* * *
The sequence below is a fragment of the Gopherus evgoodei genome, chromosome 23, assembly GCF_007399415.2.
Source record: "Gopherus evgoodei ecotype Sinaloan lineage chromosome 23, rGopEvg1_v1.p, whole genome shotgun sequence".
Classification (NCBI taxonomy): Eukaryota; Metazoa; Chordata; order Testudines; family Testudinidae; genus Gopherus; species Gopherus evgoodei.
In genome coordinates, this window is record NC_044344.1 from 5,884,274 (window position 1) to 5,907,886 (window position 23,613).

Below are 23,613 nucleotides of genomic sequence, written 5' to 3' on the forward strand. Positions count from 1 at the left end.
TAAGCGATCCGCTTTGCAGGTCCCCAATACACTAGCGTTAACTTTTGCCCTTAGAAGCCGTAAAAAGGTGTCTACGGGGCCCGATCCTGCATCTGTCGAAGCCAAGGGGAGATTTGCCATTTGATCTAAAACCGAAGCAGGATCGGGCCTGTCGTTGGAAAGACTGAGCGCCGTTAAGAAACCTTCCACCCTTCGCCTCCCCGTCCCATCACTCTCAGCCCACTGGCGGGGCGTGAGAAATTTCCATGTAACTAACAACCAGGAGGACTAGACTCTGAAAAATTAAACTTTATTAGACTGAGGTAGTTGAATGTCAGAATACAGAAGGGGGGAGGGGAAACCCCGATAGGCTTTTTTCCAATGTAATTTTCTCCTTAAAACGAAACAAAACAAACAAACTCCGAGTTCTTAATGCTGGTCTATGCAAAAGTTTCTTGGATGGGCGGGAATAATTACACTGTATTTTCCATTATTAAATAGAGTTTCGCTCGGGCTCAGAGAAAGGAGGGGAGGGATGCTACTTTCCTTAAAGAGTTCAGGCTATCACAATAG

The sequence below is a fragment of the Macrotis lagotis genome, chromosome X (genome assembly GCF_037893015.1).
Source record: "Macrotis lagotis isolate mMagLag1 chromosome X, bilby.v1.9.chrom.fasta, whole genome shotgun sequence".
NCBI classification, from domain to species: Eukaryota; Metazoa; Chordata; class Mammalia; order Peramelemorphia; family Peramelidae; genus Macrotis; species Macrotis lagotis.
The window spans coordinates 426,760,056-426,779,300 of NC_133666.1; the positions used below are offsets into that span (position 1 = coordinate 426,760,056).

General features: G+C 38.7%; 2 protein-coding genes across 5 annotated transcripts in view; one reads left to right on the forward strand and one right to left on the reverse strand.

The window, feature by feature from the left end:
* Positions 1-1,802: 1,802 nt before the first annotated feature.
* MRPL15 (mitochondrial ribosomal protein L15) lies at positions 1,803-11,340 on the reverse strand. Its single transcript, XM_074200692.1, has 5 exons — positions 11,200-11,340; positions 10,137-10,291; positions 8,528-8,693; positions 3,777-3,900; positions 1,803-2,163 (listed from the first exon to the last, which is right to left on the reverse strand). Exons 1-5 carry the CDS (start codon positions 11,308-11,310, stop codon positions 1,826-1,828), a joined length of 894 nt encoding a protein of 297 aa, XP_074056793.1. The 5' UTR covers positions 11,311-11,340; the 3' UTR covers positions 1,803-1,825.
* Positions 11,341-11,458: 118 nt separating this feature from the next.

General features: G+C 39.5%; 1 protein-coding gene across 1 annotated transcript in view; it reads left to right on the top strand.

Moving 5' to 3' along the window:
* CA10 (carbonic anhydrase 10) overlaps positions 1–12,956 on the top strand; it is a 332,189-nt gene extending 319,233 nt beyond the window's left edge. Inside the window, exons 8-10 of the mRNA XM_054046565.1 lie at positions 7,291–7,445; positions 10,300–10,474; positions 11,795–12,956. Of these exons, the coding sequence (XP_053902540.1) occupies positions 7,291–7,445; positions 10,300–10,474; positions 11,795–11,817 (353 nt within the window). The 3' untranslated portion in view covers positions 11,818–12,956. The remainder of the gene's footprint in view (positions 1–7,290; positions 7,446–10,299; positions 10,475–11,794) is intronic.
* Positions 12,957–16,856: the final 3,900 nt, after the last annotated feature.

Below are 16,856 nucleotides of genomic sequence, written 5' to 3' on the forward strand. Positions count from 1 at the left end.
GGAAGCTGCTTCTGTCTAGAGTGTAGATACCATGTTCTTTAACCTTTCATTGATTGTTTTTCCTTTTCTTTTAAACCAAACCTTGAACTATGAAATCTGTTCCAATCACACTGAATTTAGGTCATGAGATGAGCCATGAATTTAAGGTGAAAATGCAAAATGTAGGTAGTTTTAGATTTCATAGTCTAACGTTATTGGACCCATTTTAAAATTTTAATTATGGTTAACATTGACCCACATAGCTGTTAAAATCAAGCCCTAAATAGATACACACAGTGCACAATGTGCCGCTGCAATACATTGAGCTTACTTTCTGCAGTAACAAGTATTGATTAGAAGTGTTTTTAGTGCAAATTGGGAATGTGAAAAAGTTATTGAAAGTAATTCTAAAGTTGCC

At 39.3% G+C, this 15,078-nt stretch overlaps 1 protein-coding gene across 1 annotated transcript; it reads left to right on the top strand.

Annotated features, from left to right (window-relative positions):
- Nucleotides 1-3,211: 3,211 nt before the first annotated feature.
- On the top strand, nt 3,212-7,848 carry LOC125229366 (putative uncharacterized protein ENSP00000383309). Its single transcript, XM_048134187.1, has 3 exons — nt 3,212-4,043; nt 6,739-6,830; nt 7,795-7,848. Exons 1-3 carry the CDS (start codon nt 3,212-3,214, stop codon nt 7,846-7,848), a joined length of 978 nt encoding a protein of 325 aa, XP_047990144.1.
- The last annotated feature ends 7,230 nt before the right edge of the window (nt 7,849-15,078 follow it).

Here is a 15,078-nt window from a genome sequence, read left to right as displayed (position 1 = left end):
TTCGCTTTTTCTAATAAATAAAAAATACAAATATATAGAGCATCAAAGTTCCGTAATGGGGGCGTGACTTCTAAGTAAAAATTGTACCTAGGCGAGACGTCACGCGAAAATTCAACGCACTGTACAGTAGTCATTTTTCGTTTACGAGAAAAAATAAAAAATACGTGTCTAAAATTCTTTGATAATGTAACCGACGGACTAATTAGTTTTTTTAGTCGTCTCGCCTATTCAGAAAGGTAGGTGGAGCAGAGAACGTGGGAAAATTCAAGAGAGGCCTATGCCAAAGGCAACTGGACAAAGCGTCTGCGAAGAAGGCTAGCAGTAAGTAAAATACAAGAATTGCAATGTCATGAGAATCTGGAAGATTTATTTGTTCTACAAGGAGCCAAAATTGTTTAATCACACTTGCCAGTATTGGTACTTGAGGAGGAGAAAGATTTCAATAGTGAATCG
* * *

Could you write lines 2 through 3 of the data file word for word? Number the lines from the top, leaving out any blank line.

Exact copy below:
Source record: "Gopherus evgoodei ecotype Sinaloan lineage chromosome 23, rGopEvg1_v1.p, whole genome shotgun sequence".
Classification (NCBI taxonomy): Eukaryota; Metazoa; Chordata; order Testudines; family Testudinidae; genus Gopherus; species Gopherus evgoodei.